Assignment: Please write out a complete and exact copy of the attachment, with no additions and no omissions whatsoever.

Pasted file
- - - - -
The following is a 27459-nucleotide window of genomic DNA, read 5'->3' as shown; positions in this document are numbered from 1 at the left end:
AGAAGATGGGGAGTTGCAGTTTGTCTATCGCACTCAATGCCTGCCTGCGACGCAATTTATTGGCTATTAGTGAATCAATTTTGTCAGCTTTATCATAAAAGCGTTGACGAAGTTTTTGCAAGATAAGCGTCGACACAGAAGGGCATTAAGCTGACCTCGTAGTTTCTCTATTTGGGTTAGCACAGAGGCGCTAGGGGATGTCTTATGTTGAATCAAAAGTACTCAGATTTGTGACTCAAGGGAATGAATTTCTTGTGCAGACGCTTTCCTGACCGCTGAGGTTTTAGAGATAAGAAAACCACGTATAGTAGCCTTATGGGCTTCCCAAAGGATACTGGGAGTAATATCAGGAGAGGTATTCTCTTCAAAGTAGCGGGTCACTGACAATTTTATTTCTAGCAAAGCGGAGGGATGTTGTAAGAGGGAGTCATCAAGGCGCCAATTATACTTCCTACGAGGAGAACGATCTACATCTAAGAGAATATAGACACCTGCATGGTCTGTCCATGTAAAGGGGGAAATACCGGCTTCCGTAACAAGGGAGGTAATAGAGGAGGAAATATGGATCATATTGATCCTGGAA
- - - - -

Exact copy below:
The following is a 27459-nucleotide window of genomic DNA, read 5'->3' as shown; positions in this document are numbered from 1 at the left end:
AGAAGATGGGGAGTTGCAGTTTGTCTATCGCACTCAATGCCTGCCTGCGACGCAATTTATTGGCTATTAGTGAATCAATTTTGTCAGCTTTATCATAAAAGCGTTGACGAAGTTTTTGCAAGATAAGCGTCGACACAGAAGGGCATTAAGCTGACCTCGTAGTTTCTCTATTTGGGTTAGCACAGAGGCGCTAGGGGATGTCTTATGTTGAATCAAAAGTACTCAGATTTGTGACTCAAGGGAATGAATTTCTTGTGCAGACGCTTTCCTGACCGCTGAGGTTTTAGAGATAAGAAAACCACGTATAGTAGCCTTATGGGCTTCCCAAAGGATACTGGGAGTAATATCAGGAGAGGTATTCTCTTCAAAGTAGCGGGTCACTGACAATTTTATTTCTAGCAAAGCGGAGGGATGTTGTAAGAGGGAGTCATCAAGGCGCCAATTATACTTCCTACGAGGAGAACGATCTACATCTAAGAGAATATAGACACCTGCATGGTCTGTCCATGTAAAGGGGGAAATACCGGCTTCCGTAACAAGGGAGGTAATAGAGGAGGAAATATGGATCATATTGATCCTGGAA